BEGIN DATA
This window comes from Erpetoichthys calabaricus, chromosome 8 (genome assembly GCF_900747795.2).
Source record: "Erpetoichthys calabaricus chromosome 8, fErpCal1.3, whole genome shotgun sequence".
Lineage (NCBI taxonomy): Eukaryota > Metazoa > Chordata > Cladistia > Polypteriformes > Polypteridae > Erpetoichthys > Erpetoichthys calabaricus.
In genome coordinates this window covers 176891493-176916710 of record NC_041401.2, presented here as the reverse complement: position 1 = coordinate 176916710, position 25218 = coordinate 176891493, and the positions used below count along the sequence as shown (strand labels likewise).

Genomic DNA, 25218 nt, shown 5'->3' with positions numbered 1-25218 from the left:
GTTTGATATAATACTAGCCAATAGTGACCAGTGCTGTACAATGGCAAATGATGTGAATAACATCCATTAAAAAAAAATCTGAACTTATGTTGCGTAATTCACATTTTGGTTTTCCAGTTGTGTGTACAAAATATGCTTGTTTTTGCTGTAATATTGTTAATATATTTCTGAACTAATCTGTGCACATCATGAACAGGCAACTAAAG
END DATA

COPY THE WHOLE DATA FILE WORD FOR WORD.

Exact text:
This window comes from Erpetoichthys calabaricus, chromosome 8 (genome assembly GCF_900747795.2).
Source record: "Erpetoichthys calabaricus chromosome 8, fErpCal1.3, whole genome shotgun sequence".
Lineage (NCBI taxonomy): Eukaryota > Metazoa > Chordata > Cladistia > Polypteriformes > Polypteridae > Erpetoichthys > Erpetoichthys calabaricus.
In genome coordinates this window covers 176891493-176916710 of record NC_041401.2, presented here as the reverse complement: position 1 = coordinate 176916710, position 25218 = coordinate 176891493, and the positions used below count along the sequence as shown (strand labels likewise).

Genomic DNA, 25218 nt, shown 5'->3' with positions numbered 1-25218 from the left:
GTTTGATATAATACTAGCCAATAGTGACCAGTGCTGTACAATGGCAAATGATGTGAATAACATCCATTAAAAAAAAATCTGAACTTATGTTGCGTAATTCACATTTTGGTTTTCCAGTTGTGTGTACAAAATATGCTTGTTTTTGCTGTAATATTGTTAATATATTTCTGAACTAATCTGTGCACATCATGAACAGGCAACTAAAG